• Content inventory: This is where you collate all existing articles on a particular topic and then audit each one in order to gather insights on how useful and accurate the information is to readers, what is missing, and what needs to be added to make for a sound article that would help users find what they are looking for easily.

  • Information grouping and classification: After you must have settled for an area in which you want to focus your article on, the next logical step is to note down what each section of the article contains and what are their sub-sections. This would create a logical hierarchy and a seamless way for users to understand your thought process, the information you wish to impact on them, and how each sub-section relates to the main section.

  • Proper labeling and taxonomy: Create a clear and concise label that leaves no room for ambiguity. Users should understand what your label means at the first read without having to guess second what that section is all about.

  • Define hierarchy and navigation structure: Rank information based on its importance to the readers. A user who intends to read an article on a particular topic has a particular pain point they are trying to solve.

    Your duty is to instinctively know what that information is and place it where it would serve them best. You should also consider the best navigation structure for your content that would serve users well without any frustration, whether it is a table of content or another navigation style.

  • Gather feedback and iterate: Be sure to test your article /documentation with real users as well as your fellow technical writers to gather insight on what you have done right and what needs to be adjusted, and iterate based on feedback obtained.

Information architecture principles to consider when drafting your technical documentation

Crafting effective information architecture is not a game of chance. It’s a disciplined process guided by established principles and methodologies.

It starts with a deep understanding of the application, content, and organizational goals, followed by the consistent application of established principles throughout the process.

  • The principle of objects: Content should be viewed as a living and breathing document with unique characteristics, lifecycle, behaviors, and attributes. Content is more than just static text as each piece of information evolves from creation to publication, revision, and eventual removal when it has served its use.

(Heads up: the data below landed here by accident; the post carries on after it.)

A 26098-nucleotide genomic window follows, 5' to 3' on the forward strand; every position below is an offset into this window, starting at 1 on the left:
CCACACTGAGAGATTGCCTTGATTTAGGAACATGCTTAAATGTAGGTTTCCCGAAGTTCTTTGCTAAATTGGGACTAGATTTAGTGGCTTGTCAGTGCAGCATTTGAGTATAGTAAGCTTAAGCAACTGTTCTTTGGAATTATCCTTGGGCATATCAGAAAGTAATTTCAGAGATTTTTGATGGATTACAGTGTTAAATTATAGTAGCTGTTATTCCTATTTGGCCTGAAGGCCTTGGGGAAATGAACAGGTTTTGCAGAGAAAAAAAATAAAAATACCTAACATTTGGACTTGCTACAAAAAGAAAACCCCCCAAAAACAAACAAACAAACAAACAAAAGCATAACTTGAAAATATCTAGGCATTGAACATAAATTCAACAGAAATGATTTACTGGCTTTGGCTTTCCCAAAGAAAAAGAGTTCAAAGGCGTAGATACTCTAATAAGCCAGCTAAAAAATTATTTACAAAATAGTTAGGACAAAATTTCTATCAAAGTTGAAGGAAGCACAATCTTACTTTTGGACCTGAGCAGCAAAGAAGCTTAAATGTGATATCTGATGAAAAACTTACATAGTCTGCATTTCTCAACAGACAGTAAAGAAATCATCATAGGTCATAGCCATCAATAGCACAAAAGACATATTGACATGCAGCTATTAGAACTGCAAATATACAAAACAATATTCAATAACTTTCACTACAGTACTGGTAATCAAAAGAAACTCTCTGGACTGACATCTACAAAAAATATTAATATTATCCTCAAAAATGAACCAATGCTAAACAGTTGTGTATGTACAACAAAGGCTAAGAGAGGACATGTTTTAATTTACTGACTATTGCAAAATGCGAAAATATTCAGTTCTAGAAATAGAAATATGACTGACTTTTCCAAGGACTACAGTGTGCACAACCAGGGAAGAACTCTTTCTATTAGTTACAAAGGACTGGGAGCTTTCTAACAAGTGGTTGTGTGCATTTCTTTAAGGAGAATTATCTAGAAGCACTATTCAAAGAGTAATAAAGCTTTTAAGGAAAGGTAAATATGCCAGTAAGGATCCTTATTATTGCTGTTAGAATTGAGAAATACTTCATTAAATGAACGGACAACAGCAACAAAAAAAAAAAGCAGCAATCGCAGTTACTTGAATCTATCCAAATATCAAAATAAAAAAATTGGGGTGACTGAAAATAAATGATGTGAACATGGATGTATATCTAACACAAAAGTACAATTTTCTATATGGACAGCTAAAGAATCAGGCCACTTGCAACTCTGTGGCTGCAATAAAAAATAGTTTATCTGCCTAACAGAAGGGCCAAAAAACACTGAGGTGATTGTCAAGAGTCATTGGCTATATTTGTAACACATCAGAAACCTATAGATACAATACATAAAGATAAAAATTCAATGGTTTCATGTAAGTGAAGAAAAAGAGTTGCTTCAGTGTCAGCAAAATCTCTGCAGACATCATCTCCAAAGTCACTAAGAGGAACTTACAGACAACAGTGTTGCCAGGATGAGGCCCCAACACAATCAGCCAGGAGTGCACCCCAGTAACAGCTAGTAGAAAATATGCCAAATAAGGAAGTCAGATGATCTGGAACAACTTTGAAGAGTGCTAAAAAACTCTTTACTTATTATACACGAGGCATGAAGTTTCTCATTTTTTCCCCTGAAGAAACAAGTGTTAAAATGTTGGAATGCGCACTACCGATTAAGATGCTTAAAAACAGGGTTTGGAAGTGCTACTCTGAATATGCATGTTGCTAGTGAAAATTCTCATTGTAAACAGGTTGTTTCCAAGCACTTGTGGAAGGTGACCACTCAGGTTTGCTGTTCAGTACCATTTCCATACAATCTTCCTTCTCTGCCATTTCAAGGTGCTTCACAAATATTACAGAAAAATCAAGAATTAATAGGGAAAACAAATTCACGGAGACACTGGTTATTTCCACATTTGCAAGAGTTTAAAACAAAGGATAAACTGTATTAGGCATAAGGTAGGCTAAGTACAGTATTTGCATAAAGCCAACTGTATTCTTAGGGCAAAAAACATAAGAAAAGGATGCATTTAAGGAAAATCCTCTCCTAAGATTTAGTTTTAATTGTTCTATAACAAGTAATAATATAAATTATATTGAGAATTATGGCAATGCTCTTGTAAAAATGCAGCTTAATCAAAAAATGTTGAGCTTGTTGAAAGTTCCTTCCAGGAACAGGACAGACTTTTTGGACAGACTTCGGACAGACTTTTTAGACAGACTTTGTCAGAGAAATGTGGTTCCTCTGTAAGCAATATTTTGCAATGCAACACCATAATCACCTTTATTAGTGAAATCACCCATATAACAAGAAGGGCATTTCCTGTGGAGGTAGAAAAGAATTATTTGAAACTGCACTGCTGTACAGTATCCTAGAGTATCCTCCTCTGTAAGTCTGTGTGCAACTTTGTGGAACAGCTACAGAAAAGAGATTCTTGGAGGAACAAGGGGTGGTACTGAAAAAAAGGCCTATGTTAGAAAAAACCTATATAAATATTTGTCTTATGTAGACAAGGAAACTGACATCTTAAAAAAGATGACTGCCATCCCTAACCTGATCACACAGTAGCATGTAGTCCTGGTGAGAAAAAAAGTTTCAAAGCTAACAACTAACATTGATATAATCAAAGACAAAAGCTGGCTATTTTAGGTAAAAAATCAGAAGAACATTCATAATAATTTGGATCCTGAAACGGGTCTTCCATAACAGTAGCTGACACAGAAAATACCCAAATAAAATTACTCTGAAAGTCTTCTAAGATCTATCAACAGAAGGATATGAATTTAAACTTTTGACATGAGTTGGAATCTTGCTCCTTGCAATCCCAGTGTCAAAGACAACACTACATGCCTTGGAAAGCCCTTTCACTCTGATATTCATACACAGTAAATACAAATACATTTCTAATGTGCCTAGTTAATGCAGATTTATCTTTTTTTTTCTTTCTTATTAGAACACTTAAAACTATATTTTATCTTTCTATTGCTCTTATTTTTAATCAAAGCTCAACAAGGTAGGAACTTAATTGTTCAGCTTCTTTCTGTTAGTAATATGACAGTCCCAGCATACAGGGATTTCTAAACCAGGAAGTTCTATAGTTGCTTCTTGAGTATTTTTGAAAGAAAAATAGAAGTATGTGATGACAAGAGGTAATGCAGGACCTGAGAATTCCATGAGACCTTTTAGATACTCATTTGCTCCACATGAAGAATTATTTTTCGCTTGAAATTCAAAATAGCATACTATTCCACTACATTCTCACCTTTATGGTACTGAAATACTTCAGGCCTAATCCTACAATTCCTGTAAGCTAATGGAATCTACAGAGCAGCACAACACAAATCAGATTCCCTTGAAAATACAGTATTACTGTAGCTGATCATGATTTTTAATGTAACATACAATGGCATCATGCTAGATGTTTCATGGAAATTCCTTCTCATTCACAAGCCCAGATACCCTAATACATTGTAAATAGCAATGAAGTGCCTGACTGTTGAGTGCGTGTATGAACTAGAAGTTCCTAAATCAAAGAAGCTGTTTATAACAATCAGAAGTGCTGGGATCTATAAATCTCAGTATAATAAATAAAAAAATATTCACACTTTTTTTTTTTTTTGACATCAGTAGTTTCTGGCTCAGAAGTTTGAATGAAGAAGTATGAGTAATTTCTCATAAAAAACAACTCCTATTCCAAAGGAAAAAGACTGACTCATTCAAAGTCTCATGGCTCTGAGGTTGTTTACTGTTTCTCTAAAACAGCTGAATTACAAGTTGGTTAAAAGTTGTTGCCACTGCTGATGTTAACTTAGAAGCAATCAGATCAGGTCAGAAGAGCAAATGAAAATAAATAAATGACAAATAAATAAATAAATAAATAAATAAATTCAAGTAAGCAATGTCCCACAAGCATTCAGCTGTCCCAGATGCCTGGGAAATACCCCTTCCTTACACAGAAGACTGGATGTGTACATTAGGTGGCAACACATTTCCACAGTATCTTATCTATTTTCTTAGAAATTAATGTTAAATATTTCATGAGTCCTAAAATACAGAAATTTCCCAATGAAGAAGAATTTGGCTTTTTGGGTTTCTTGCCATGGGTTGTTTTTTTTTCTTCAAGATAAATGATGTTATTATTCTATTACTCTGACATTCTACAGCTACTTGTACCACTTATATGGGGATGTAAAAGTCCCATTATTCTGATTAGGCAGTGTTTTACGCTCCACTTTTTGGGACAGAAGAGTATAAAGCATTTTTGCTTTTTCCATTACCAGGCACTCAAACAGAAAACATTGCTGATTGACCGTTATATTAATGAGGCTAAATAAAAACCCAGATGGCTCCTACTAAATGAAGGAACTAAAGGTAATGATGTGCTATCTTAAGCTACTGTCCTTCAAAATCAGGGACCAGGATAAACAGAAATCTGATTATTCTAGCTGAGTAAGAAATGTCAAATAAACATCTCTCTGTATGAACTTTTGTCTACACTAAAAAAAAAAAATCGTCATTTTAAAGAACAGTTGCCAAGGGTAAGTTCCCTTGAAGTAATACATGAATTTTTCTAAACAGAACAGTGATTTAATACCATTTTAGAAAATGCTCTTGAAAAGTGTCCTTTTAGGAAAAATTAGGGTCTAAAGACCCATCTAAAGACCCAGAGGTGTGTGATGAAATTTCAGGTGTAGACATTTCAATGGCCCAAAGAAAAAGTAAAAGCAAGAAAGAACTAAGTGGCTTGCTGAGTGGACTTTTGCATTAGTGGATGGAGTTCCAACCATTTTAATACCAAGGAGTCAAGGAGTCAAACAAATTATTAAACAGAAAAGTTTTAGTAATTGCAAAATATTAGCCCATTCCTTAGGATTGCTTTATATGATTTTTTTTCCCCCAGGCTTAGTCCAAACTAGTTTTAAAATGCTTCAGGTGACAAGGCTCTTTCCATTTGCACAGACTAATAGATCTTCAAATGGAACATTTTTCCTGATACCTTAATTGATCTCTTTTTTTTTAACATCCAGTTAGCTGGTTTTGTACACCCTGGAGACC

• The principle of choices: Overloading users with too much information leads to a bad user experience. Humans have a short attention span; therefore, create pages that offer meaningful choices to users without them having to stress their brain.

  • The principle of disclosure: Present users with just enough information they can understand at a stretch and let them decide if they want to explore further. So technical articles often have an external link for readers who want to dive deeper. In summary, embrace a progressive disclosure approach by gradually unveiling more information as users dictate interest.

  • The principle of exemplars: Some sections are not self-explanatory for an average user when writing technical documents. Provide examples as an image to exemplify the content as images are more visually appealing than text, and your readers will grasp the initial text easily afterwards.

  • The principle of first doors: Not all users will get to read your article right from the start as some of your audience could come in contact with it through optimized keyword search. Therefore, provide a welcoming experience at every point with relevant information and clear navigation that would make the site accessible to them.

  • The principle of multiple classification: Accommodate diverse User preferences by providing multiple ways for users to search the content on your site. factoring keyword searches, top-level menus, and intuitive browsing mechanisms are some ways of doing this, but some users might wish to browse or move through the hierarchy, so make sure your information architecture meets their needs.

  • The principle of focused navigation It emphasizes the importance of clarity and consistency in navigation design. This would help readers understand the content structure and easily locate the needed information.

  • The principle of growth: Embrace flexibility and anticipate future expansion as there is every likelihood that the content you start with will evolve over time. Ensure it remains organized and scalable.


Choose a complex technical concept of your choice, research extensively and write on it. Ensure you apply all you’ve learnt about information architecture and adhere to all the tips and measures from this documentation.

After review, tag @TechnicalWriti6 on Twitter to the link to your article.

Answer the following questions